Following up on the successful 2019 panel, the Digital Americanists seek proposals (c. 250 words) for a panel at the 2020 American Literature Association Conference (San Diego, May 21–24, 2020).
humanities computing and the internet
In an age of technological growth, globalization, and neoliberalism, the ways we build trust are being dramatically transformed. Simultaneously, funding for education has become subject to market- and data-driven directives, neglecting the needs of vulnerable communities and ecologies. How do we learn to trust and trust in learning when our communities and connections are increasingly distant, ephemeral, and mediated? How do we avoid falling to game-theoretically governed social, economic, and informatic relations? What aspects of trust are under-considered in efforts for learning and change? Where are the flows of trust in above/below-ground networks (institutions, organizations, grassroots movements, communities of practice, etc.)?
The intensifying intimacy between humans and technology generates “de-naturalized” relations of body, cognition and time. This bodily experience of alienation is not solely technological, but also social. While we can try to escape denaturalization and alienation, we can also consider them as autonomous processes of production and reproduction.
Today, predictive processing determines how control is produced and reproduced technically, whether in drone warfare, high-speed trading, computerized borders, or facial recognition technologies. As attention-management, statistical parameters and machine learning emerge as nonlinear instruments, biology is no longer describable under the strict terms of biopower.
“Digital Humanities in the American Literature Classroom”
The Digital Americanists solicit abstracts (c. 250 words) for a roundtable discussion at the 2020 American Literature Association Conference (San Diego, May 21–24, 2020).
Cesare Pavese left an unforgettable mark on Twentieth century Italian culture. His multifaceted intellectual personality took many shapes. He was a poet, a translator, a member of the Einaudi publishing house, a novelist: in short, he was a complete intellectual. His literary production was characterized by an extraordinary open-mindedness: he was the first to translate into Italian the American authors who influenced him; with "Dialoghi con Leucò" he reinterpreted classical mythology; he was interested in cinema. Seventy years after his death, what methodologies can we employ to study his work? How can we interpret his open-mindedness, based on the cultural context of the first half of the Twentieth century and looking at the present time?
CALL FOR PAPERS
JOURNALISM FROM LEGACY TO TRANSMEDIA
Volume 1 of the edited series Transmedia Journalism
Edited by Dawn P. Spring, PhD
Volume 1, Journalism from Legacy to Transmedia examines the academic foundation and history of transmedia journalism in relation to legacy media, social media, transmedia storytelling, and transmedia studies.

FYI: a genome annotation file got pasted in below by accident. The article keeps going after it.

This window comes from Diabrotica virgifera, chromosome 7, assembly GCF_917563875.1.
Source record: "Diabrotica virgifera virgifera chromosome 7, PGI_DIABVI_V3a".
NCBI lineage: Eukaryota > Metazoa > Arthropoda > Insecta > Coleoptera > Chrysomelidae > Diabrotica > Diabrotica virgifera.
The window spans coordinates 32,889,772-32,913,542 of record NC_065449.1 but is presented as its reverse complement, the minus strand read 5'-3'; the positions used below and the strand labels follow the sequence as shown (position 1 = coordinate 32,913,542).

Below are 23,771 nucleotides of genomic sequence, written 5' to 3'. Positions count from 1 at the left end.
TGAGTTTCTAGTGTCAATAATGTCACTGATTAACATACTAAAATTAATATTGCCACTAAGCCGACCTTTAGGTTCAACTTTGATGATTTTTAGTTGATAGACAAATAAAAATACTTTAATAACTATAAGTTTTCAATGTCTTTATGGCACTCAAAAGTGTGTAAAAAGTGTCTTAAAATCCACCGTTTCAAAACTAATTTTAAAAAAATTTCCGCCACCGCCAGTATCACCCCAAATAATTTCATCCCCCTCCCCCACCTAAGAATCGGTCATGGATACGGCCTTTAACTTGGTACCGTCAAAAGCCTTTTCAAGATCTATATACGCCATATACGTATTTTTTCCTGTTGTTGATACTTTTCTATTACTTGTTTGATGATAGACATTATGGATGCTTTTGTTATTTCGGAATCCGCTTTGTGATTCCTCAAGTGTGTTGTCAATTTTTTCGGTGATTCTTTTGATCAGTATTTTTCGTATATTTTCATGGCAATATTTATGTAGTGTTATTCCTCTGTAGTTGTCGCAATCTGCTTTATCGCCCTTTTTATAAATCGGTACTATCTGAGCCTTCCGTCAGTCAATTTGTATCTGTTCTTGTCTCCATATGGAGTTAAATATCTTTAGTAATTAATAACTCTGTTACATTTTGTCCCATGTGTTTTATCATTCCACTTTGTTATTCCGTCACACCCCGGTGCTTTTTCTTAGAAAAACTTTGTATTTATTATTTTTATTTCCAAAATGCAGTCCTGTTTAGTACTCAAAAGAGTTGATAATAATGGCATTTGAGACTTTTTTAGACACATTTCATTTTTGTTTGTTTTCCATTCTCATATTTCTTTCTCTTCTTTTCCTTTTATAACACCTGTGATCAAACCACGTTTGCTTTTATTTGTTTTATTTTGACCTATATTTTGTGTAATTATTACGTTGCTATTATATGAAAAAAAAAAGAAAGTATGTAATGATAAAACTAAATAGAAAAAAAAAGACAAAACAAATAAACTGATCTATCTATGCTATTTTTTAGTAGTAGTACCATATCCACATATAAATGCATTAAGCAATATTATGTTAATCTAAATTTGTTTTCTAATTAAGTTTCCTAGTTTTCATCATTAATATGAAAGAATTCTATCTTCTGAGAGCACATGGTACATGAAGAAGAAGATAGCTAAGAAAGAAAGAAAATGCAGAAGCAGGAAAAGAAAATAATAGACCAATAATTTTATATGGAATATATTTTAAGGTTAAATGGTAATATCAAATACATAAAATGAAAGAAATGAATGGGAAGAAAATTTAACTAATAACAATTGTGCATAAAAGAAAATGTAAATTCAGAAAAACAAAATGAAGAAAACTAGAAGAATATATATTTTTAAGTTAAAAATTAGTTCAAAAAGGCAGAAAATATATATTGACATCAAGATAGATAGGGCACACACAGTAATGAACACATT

International chapter submissions are invited for inclusion in this forthcoming book to be published by Common Ground Publishing’s Communication and Media Studies Book Imprint (https://oncommunicationmedia.com/books/call-for-papers/) in mid-2020.
Key Dates Volume 1:
In the heart of their communities and repositories of some of the most independent cultural collections in the UK, independent libraries are social, educational, working spaces which deliver numerous personal benefits to those who use them. This year’s theme is inspired by Ray Oldenburg’s The Great Good Place (1989), in which Oldenberg discusses the desirable ‘third place’: public places where anyone can gather and interact. Unlike the first place (home) and the second place (work), third spaces offer inexpensive access to discussion, pleasure, and community, leading to social cohesion, civic engagement, and the wellbeing that comes from a sense of place. Third spaces can be cafes, main streets, coffeehouses, beer gardens…
Call for Contributions
Internet, Humor, and Nation in Latin/x America Héctor Fernández L’Hoeste and Juan Poblete (Editors)
Journal of Communication Technology
Call for Papers
It’s in the Interface: Content, Practice, and Production in the Age of Streaming Television
We are excited to announce that this year’s Keystone DH will be held at Temple University in Philadelphia. Keystone DH is an annual conference and a network of institutions and practitioners committed to advancing collaborative scholarship in digital humanities research and pedagogy across the Mid-Atlantic.
Proposals are welcome on any aspect of digital technologies and their application to the humanities and/or social sciences. We highly encourage projects that focus on the collaborative nature of research and teaching. Senior scholars should foreground the labor of students, librarians, and/or the community that sustained the project. We especially welcome proposals with representative and inclusive speaker involvement.